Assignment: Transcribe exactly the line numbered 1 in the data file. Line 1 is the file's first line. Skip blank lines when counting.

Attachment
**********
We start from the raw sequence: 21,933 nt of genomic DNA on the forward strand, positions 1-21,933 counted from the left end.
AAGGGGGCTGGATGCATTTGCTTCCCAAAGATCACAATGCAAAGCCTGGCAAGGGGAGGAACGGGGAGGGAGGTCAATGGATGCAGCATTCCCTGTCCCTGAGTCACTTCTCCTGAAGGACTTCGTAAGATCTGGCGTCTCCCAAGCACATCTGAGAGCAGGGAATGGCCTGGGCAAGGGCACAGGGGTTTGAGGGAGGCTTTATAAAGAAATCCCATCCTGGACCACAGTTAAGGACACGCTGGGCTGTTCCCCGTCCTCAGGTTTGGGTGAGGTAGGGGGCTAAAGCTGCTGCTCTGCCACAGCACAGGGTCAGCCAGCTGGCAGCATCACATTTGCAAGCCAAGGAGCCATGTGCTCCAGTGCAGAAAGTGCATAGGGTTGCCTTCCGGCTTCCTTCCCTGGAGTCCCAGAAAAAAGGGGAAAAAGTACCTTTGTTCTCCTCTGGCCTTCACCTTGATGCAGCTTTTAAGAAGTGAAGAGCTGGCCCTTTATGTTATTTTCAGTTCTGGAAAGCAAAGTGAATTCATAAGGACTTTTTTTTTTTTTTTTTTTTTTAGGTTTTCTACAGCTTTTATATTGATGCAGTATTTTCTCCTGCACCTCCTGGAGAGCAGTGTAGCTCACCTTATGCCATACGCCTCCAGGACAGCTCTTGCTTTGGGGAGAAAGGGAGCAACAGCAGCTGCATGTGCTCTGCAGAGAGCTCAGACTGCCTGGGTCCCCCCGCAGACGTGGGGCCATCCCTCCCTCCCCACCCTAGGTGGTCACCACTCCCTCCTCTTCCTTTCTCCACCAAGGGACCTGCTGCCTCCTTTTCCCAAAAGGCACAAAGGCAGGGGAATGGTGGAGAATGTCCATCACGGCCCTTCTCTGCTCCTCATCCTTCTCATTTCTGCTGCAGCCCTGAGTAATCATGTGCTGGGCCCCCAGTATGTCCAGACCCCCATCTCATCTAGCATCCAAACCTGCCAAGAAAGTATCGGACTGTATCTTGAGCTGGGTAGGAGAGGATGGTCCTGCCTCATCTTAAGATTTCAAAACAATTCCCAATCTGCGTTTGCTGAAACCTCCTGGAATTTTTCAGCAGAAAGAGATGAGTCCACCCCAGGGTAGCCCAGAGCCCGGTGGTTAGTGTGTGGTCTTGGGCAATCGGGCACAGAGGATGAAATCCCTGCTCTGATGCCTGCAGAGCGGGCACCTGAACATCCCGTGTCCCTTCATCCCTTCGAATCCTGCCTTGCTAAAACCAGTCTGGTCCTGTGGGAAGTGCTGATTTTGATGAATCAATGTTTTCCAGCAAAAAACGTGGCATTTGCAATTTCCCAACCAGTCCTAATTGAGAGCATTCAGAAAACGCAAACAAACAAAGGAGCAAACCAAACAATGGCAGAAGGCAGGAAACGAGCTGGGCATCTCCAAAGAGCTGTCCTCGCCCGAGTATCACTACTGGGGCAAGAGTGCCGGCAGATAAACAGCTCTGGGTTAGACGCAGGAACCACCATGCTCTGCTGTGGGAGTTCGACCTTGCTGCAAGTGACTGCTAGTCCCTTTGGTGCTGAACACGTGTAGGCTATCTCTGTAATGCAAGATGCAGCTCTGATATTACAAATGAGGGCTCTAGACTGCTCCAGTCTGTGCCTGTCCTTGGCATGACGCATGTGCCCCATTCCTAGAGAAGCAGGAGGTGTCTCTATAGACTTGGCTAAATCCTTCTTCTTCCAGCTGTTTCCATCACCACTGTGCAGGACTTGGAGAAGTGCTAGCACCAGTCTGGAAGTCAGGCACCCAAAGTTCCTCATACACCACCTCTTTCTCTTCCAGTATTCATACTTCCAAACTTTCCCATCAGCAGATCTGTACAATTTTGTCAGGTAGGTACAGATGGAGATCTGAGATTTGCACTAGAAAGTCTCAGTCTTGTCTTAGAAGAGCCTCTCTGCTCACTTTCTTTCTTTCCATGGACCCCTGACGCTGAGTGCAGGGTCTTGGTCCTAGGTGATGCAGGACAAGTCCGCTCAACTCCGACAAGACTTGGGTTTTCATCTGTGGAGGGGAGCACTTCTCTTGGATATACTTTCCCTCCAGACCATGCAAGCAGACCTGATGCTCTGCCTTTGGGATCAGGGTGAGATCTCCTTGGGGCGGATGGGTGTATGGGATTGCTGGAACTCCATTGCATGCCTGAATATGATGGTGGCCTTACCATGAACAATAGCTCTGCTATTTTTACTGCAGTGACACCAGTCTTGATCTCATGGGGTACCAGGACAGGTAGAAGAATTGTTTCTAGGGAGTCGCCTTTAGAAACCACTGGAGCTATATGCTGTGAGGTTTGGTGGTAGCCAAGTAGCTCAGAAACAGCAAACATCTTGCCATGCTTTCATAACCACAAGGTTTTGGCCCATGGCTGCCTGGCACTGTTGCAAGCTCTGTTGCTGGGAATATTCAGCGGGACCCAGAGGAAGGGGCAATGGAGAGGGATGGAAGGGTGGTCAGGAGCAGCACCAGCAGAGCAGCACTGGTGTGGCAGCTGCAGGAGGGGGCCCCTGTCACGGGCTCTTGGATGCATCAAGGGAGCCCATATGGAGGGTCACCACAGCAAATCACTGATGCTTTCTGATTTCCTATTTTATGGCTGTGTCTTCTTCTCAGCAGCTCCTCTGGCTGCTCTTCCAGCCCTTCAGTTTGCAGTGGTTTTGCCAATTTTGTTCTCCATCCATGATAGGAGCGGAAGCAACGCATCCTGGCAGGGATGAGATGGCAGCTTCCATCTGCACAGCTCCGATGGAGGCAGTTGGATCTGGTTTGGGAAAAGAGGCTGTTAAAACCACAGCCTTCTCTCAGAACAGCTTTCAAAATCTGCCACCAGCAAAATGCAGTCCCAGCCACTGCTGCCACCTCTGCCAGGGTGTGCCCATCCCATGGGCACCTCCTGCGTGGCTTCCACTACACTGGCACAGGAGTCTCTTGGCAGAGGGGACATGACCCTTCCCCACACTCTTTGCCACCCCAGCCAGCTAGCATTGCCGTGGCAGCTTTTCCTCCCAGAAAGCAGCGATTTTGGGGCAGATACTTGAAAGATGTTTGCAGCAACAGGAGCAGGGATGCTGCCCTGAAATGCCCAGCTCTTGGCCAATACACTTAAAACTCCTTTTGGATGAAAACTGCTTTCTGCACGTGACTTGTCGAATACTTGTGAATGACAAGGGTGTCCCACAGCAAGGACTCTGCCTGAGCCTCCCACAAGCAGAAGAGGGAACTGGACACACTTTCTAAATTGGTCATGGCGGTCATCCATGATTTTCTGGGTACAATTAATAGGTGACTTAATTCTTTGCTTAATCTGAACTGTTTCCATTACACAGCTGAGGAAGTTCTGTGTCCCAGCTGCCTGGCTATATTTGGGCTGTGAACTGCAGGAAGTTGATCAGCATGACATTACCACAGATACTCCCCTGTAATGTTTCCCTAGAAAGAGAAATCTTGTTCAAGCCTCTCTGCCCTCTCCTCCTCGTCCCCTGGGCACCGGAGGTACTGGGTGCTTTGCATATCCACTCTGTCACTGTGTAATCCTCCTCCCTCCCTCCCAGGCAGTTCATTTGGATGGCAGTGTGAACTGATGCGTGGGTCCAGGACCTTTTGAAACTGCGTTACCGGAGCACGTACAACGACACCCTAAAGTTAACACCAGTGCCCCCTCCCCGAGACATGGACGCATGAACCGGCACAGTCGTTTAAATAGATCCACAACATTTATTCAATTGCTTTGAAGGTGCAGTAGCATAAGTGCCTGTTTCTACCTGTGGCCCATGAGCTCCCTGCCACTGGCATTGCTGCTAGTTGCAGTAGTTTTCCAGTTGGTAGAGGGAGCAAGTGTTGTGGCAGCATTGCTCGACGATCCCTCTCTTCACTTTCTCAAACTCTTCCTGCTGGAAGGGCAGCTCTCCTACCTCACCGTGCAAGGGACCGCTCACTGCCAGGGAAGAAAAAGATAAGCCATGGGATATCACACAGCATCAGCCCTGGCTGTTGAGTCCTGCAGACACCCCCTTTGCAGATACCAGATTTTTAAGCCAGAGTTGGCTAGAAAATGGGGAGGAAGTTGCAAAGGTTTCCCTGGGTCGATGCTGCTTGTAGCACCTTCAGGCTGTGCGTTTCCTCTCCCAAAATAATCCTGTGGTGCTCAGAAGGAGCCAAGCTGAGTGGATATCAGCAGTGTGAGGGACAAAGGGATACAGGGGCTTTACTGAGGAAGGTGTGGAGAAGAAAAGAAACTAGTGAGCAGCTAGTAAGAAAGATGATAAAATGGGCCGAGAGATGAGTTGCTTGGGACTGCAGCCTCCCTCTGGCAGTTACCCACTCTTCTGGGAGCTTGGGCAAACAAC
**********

We start from the raw sequence: 21,933 nt of genomic DNA on the forward strand, positions 1-21,933 counted from the left end.